That's the best way to describe the week we spent in Oregon at the Rat Race. Cool people, amazing speakers and a supportive & educational mentorship program rolled into one.
My mentorship group (aka Team Awesome, see picture #1) was Peter Warren, Riss Estes and me. We'd meet each morning before the task was called & discuss the weather, strategies to the first waypoint (which was always one of the same 3) and talk about our goals for the day. We'd have another quick session after the pilots meeting to check our gps was set up properly and to recap the best line to take for the day. Then we'd meet at HQ at the end of the day and chat about how we did on reaching our personal goals. That combined with the nightly speakers about gps set-up, weather, flying skills, etc made this like a one-week paragliding university.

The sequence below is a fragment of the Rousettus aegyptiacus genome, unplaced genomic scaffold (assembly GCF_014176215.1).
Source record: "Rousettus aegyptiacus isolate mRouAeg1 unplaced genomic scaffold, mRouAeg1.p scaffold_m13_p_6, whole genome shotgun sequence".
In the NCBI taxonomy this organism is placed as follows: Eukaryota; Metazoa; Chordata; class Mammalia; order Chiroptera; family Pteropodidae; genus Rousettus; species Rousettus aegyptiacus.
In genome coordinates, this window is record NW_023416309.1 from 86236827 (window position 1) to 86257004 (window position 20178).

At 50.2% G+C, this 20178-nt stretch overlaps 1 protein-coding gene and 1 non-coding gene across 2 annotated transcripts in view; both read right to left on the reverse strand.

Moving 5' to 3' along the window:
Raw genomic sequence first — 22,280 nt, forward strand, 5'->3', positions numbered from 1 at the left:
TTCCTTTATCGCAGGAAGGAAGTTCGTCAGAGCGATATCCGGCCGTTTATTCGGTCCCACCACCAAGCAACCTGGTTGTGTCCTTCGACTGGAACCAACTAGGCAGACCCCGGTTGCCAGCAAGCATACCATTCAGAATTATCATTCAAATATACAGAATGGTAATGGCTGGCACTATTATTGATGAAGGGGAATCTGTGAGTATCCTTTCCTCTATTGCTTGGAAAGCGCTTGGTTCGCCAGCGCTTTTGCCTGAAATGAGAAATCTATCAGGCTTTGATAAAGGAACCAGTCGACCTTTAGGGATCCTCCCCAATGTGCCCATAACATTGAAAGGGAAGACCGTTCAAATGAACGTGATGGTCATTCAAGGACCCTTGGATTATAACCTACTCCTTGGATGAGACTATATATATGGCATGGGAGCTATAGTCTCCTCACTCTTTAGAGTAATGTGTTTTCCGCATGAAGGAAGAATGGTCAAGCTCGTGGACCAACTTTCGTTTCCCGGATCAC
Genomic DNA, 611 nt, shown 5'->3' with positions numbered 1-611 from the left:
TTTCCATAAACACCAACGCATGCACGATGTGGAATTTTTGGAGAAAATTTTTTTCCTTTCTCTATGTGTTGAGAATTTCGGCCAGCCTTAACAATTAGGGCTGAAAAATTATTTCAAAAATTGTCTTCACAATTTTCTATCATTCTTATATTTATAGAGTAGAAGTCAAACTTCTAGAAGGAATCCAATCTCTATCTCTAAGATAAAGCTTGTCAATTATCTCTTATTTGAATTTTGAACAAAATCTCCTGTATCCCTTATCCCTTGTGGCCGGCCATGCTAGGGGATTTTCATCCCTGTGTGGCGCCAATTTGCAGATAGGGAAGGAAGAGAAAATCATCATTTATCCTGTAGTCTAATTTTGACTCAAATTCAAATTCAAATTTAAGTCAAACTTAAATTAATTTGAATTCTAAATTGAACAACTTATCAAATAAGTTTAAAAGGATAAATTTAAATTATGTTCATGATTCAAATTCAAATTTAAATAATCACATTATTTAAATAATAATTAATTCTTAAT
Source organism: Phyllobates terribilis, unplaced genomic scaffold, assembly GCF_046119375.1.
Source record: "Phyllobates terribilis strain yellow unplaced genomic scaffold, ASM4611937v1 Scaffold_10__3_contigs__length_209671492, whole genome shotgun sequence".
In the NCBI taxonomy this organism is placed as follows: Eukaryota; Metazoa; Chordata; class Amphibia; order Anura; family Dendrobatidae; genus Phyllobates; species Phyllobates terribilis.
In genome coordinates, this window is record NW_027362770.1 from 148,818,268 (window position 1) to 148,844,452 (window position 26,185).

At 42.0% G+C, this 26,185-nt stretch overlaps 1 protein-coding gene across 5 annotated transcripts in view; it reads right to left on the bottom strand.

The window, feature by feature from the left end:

The race itself was tough for the non-competition pilots as we had a high-pressure system most of the week & couldn't get high. My personal goal was to make the first turnpoint at least once, and I sort of did. I made the 2nd turn point before the first (strategy to get high & glide downwind to 1st turnpoint). Sounds confusing but it basically means I made my goal of tagging a turnpoint but didn't get scored for it.
The results...I don't want to talk about that! Ok, realistically I knew I'd be near the bottom since it's my first comp & all, but you always hold a secret desire that you'll be the whiz kid who shows up and makes goal the first day.
That didn't happen.
I think I came in 2nd last out of everyone (like 87 out of 88 or something), appropriately humbled but overall happy since I learned so much. I've already noticed in my 2 or 3 flights I've had since coming home that I'm much more relaxed & confident in the sky. Which really was my goal when I signed up for the race. Well that and fortune & fame, but those will come later, ha ha.